ʿUbūdiyyah is a constant state: a permanent lifestyle. It is not limited to performing the five daily prayers, occasional dhikr or duʿā’ or giving charity. It is a state which permeates every aspect of your life: everything you do is for Him. Even your everyday mundane actions such as eating and drinking become an act of worship through your intention.
ʿUbūdiyyah is to humble yourself and submit yourself to the commandments and prohibitions of Allah. It is to give preference to His commands, whether they appear rational to us or not. If we are unable to rationalise something of Allah’s words or the words of His Prophet ﷺ, then we should consider our intellect to be deficient, not the words of Allah and His beloved.
“Whoever seeks eternal happiness should stand firmly at the doorstep of ʿubūdiyyah (servitude).” – Ibn Taymiyyah (raḥimahullāh)
ʿUbudiyyah: The Greatest Honour
ʿUbūdiyyah is the loftiest and most honourable status any human being can attain. Allah repeatedly praises His Prophets – the best of men – with the epithet ʿabd (servant). He says, “Glory be to the One who made His servant (i.e. Muḥammad ﷺ ) travel by night from al-Masjid al-Ḥarām to al-Masjid al-Aqṣā…” (17:1). Similarly, about Sulaymān and Ayyūb (ʿalayhimas-salām), Allah said “What an excellent servant he was!” Allāhu Akbar! Imagine Allah (subḥānahū wa taʿālā) describing you as an excellent servant. Can there be a greater honour than this?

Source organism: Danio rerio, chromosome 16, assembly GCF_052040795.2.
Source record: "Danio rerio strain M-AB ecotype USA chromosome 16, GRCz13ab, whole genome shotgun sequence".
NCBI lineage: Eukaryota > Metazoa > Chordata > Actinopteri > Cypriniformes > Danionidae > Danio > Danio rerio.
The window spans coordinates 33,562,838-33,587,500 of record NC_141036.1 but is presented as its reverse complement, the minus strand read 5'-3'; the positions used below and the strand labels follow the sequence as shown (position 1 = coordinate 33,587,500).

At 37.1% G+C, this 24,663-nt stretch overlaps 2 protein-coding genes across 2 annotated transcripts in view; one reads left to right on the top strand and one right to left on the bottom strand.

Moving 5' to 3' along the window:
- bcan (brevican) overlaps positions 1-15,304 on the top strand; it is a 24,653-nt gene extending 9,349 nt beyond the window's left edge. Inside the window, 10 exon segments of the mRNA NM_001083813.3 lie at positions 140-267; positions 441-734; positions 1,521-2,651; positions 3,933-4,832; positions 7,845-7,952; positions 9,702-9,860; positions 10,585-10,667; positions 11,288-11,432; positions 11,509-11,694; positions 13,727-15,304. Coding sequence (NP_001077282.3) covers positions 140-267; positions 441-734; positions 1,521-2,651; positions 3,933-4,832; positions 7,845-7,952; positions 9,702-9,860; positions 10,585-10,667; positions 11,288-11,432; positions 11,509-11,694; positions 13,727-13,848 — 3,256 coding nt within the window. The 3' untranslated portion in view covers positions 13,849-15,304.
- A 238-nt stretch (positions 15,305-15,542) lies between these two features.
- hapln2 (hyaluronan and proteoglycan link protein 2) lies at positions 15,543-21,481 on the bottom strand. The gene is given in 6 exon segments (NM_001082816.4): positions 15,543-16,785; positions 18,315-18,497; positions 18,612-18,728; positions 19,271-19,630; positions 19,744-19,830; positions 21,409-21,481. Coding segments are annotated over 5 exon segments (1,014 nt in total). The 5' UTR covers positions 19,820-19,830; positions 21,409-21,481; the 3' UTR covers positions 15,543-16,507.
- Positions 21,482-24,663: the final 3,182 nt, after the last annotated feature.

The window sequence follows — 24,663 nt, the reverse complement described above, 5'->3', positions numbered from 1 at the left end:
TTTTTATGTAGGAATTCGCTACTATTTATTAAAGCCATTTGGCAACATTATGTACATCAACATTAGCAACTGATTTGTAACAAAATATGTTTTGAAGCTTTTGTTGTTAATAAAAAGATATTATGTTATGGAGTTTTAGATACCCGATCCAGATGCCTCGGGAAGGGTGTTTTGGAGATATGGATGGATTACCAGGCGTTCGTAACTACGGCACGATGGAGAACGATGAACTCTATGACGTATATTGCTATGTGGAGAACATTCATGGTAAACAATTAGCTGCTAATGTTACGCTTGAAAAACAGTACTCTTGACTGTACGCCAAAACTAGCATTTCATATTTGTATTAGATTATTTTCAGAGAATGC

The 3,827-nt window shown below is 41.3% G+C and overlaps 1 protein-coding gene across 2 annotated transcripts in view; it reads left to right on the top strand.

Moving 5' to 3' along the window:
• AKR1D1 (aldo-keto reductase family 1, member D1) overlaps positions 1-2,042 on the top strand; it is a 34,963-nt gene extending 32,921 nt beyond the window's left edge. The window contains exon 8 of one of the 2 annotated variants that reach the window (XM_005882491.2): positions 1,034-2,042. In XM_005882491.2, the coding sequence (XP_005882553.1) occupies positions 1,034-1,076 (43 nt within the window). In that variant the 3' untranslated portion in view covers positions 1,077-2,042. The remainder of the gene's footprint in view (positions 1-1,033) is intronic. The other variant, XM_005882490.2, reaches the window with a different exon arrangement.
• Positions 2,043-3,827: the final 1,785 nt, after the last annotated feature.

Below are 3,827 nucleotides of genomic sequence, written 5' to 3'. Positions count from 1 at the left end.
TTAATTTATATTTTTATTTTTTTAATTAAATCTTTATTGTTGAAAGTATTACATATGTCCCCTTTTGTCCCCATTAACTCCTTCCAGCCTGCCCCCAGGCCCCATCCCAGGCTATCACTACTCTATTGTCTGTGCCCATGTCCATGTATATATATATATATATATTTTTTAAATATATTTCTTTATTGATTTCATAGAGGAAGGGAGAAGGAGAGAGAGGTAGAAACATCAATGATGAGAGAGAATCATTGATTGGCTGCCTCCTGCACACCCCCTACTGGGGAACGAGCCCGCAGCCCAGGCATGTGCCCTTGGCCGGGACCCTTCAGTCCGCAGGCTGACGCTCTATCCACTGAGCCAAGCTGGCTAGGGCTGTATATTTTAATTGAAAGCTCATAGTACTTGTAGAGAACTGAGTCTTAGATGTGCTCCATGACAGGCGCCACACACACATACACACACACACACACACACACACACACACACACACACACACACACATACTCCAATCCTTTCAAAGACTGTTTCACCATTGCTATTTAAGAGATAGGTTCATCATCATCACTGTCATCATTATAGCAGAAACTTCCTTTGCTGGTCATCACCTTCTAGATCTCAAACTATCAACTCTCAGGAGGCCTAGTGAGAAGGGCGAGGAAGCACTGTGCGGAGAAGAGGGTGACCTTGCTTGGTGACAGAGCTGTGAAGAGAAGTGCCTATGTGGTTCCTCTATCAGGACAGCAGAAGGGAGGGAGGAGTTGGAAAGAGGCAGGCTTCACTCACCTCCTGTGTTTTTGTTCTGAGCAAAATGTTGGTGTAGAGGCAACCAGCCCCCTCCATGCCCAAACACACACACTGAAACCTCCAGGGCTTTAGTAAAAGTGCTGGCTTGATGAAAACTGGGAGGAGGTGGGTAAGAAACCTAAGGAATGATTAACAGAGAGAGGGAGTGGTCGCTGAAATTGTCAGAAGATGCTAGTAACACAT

“It is enough of an honour for you that you are His servant, and it is sufficient glory for you that He is your Lord!” – Ibn al-Qayyim (raḥimahullāh)
ʿUbudiyyah Liberates You
Islam came to liberate humans from the worship of other human beings, desires, animals, and celestial bodies. Islam came to liberate man from worshipping the creation of Allah to worshipping the Creator of all creation. This is the peak of freedom.